José Andrés is a high-profile chef who decided to close his restaurants in Washington DC in honor of the Day Without Immigrants strike. Another chef, Rick Bayless shut down four restaurants in Chicago for the day. Both of these sources are good because they are first-hand accounts. The chefs are adding to the impact of the protests by shutting down to support their employees who want to protest. However, I believe that NPR could have used their accounts more substantially to add value to the piece. For example, the author could have quoted them about any personal connection they have to the cause. A baker, Ahmad Erfani was born in Iran and grew up in France. He closed his bakery. His testimonial was key in this piece as France is not one of the countries that comes to mind when most people think about immigration. Unlike the chefs, he seems more connected to the cause as he is an immigrant and uses the word “we” when talking about the workers. To find these sources, the author, Bill Chappell probably found a list of businesses that were shutting down for the day.
The piece quotes another reporter who quotes LA County Supervisor Hilda Solis. Solis provides statistics. He talks about how integral immigrants are to Los Angeles not only socially and culturally, but also economically as he says that immigrants contribute about 40 percent of LA’s GDP. To find this source, the original author Danielle Karson probably talked to politicians in LA because of its large immigrant population.
The article shows a tweet from a teacher about how over half of her students stayed home the day of the protest. Her tweet was used to show that not only are adults involved in the protest, but so are children. Her testimony could have been more substantial had she been interviewed and quoted about how integral immigrants are to the community and her class room. To find this source, Chappell was probably looking for tweets related to the topic.
The Mizzou Women’s center hosted a Language Partners event on Tuesday, Feb. 7, 2017. Language partners helps create dialogue between native and non-native English speakers. Participants played a game to show similarities between everyone despite their different backgrounds. “When we first got there I felt very different from everyone else, but after a little while I felt more similar. We did a little game thing where you had to say something about you and people had to stand up if it applied to them. Obviously the point is to see how you have stuff in common with people that you don’t expect to at all, but it really worked and it was cool,” said Ivy Hettinger, MU sophomore.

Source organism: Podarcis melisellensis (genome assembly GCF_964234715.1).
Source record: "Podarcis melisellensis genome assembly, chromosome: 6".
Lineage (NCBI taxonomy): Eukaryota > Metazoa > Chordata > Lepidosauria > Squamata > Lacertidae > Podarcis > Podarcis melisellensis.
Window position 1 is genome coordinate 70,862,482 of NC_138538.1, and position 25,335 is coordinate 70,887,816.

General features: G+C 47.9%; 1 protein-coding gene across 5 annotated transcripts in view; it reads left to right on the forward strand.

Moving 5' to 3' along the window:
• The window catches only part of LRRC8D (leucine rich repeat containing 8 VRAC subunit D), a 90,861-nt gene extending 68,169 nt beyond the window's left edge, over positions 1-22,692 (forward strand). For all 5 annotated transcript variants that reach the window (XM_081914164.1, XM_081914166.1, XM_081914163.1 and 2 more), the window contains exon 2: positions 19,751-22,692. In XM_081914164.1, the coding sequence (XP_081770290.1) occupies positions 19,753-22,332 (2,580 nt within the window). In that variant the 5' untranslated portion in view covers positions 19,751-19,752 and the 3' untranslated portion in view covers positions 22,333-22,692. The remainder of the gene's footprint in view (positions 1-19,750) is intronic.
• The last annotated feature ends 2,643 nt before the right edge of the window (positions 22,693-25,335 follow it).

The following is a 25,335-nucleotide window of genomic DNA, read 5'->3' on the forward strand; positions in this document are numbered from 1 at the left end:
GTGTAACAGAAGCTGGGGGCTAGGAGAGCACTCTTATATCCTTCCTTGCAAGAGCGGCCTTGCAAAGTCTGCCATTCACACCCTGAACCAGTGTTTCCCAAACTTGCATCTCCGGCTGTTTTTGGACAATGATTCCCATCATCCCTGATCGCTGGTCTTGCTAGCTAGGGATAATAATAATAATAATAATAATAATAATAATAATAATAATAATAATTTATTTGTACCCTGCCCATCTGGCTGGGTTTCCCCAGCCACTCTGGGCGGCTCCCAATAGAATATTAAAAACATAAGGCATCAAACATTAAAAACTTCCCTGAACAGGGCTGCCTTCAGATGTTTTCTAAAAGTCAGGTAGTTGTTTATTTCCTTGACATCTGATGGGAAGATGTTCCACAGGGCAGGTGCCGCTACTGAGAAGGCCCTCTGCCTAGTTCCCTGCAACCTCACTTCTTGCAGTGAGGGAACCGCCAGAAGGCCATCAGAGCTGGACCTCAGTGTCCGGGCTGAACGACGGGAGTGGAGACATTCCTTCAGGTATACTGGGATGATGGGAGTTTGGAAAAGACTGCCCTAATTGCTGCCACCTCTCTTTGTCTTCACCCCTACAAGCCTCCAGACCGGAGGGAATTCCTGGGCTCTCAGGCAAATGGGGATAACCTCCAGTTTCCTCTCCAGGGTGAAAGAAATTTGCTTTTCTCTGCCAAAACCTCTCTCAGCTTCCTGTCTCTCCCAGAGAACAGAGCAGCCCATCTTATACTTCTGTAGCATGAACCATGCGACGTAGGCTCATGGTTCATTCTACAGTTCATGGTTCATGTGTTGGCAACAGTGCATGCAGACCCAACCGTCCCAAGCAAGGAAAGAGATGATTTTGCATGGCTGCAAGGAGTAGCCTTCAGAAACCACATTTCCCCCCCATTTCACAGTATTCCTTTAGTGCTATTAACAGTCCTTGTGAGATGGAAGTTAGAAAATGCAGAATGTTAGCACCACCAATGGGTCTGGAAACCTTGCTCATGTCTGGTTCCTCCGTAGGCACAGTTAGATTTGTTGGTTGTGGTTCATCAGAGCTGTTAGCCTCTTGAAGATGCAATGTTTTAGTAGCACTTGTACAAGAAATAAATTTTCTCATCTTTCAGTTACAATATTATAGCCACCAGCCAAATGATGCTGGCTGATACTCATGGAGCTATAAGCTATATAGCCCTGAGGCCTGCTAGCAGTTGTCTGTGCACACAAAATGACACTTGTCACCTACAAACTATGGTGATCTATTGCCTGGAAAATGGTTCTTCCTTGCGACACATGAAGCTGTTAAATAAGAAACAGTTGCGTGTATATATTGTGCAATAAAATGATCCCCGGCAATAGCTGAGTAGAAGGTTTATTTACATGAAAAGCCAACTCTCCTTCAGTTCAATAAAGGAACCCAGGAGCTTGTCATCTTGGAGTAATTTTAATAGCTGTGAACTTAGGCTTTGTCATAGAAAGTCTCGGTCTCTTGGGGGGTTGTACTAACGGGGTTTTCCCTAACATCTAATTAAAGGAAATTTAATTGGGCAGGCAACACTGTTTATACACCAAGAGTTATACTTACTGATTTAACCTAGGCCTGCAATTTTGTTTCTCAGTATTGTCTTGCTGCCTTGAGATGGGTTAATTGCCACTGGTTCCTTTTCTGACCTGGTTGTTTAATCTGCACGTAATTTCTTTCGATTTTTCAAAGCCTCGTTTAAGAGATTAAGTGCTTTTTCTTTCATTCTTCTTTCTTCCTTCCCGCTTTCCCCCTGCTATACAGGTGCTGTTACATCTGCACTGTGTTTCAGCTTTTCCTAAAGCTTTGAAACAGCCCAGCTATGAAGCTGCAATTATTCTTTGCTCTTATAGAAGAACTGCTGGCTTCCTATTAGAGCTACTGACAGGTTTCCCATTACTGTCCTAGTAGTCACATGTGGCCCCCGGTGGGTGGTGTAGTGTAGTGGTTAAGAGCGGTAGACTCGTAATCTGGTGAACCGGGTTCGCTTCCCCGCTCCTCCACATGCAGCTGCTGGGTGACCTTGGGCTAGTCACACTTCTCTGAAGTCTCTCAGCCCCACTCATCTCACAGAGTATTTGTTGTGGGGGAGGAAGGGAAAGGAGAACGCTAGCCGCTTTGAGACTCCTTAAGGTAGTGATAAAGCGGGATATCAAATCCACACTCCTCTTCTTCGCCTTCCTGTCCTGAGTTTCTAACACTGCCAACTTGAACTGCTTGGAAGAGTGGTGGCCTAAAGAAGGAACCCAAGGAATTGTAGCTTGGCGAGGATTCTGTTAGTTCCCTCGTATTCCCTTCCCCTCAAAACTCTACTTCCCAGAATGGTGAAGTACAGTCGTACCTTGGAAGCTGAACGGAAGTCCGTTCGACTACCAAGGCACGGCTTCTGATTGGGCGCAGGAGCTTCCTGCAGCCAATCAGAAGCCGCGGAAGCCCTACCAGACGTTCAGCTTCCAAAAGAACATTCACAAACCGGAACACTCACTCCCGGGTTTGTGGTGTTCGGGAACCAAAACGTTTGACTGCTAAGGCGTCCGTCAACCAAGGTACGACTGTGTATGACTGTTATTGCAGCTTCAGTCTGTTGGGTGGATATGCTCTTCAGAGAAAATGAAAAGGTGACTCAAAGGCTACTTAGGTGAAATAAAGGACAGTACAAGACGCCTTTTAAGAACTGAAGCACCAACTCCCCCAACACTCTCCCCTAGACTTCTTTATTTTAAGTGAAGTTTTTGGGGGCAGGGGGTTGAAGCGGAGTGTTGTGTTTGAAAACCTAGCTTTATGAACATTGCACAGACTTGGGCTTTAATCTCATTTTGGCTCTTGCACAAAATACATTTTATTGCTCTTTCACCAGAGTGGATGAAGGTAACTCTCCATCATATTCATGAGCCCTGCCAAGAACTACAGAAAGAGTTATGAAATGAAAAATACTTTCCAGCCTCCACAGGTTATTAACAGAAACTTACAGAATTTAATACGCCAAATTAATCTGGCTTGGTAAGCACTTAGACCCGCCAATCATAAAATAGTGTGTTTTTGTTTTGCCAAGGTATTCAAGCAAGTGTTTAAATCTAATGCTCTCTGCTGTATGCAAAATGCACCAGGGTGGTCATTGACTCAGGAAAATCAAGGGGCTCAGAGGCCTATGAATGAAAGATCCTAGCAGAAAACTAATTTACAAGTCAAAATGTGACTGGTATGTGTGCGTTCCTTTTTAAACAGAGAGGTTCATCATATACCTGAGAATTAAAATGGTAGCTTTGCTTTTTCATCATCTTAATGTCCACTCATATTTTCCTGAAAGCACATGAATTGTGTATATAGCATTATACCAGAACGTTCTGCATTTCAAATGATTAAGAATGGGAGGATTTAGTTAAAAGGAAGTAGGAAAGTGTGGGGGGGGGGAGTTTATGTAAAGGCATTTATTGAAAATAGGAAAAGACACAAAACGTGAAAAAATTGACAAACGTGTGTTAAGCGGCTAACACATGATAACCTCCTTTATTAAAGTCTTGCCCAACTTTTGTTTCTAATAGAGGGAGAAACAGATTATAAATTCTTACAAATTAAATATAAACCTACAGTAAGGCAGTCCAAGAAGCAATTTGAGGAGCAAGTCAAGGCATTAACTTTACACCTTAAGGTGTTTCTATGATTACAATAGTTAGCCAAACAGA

The participants then broke into small groups for conversation. In small groups they had conversations about Black History Month, what they did over winter break, and various cultural differences and similarities. The groups then broke into pairs to have individual conversations
This piece has very strong central characters. After looking at his pictures the viewer feels like he was in the class with Paul Wade and the children. The pictures do a very good job showing Wade’s gentleness even though he is teaching children to fight. I love the fifth picture of Chaya Wade and Jonathan Pineda sparing. The picture is a perfect example of conflict and character. In Chaya Wade’s face you can see how much effort and force she is putting into the punch and you can see Pineda’s surprise from getting hit. For expert testimony, the photographer shows Wade teaching and Sanchez’s captions make it very clear that Wade knows what he is talking about.
Most of Sanchez’s pictures use the rule of thirds. His use of the rule makes the pictures more visually interesting and draw the viewer’s attention where he wants it. Since most of the pictures use the rule of thirds, the pictures that do not use the rule stand out. For example, the first photo of Wade and his daughter stands out because they are centered and fill the frame. Sanchez has a lot of variation as to where the subjects are positioned. The variation makes the pictures more visually interesting when viewed together.